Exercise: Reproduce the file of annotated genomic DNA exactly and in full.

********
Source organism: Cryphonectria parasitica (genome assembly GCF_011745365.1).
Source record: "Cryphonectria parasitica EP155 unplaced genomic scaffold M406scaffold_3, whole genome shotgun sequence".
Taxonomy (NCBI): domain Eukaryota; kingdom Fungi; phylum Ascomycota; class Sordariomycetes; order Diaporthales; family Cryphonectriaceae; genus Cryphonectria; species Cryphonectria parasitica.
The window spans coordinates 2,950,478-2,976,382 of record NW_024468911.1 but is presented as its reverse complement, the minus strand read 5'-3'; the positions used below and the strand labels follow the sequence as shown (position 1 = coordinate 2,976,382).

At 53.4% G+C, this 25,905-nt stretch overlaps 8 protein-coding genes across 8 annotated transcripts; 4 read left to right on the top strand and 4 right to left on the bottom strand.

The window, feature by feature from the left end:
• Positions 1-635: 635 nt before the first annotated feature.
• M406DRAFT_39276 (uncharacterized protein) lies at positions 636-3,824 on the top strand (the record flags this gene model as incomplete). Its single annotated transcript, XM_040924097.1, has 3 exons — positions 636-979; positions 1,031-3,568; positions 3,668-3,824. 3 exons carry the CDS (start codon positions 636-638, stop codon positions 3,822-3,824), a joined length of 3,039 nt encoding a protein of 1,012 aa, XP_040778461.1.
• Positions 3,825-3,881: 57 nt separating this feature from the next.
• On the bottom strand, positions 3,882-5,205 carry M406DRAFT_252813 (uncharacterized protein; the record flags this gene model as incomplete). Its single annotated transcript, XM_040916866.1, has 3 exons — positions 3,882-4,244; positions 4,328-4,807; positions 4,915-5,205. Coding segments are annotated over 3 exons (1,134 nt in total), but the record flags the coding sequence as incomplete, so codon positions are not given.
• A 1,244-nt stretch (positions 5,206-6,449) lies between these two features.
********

Source organism: Cryphonectria parasitica (genome assembly GCF_011745365.1).
Source record: "Cryphonectria parasitica EP155 unplaced genomic scaffold M406scaffold_3, whole genome shotgun sequence".
Taxonomy (NCBI): domain Eukaryota; kingdom Fungi; phylum Ascomycota; class Sordariomycetes; order Diaporthales; family Cryphonectriaceae; genus Cryphonectria; species Cryphonectria parasitica.
The window spans coordinates 2,950,478-2,976,382 of record NW_024468911.1 but is presented as its reverse complement, the minus strand read 5'-3'; the positions used below and the strand labels follow the sequence as shown (position 1 = coordinate 2,976,382).

At 53.4% G+C, this 25,905-nt stretch overlaps 8 protein-coding genes across 8 annotated transcripts; 4 read left to right on the top strand and 4 right to left on the bottom strand.

The window, feature by feature from the left end:
• Positions 1-635: 635 nt before the first annotated feature.
• M406DRAFT_39276 (uncharacterized protein) lies at positions 636-3,824 on the top strand (the record flags this gene model as incomplete). Its single annotated transcript, XM_040924097.1, has 3 exons — positions 636-979; positions 1,031-3,568; positions 3,668-3,824. 3 exons carry the CDS (start codon positions 636-638, stop codon positions 3,822-3,824), a joined length of 3,039 nt encoding a protein of 1,012 aa, XP_040778461.1.
• Positions 3,825-3,881: 57 nt separating this feature from the next.
• On the bottom strand, positions 3,882-5,205 carry M406DRAFT_252813 (uncharacterized protein; the record flags this gene model as incomplete). Its single annotated transcript, XM_040916866.1, has 3 exons — positions 3,882-4,244; positions 4,328-4,807; positions 4,915-5,205. Coding segments are annotated over 3 exons (1,134 nt in total), but the record flags the coding sequence as incomplete, so codon positions are not given.
• A 1,244-nt stretch (positions 5,206-6,449) lies between these two features.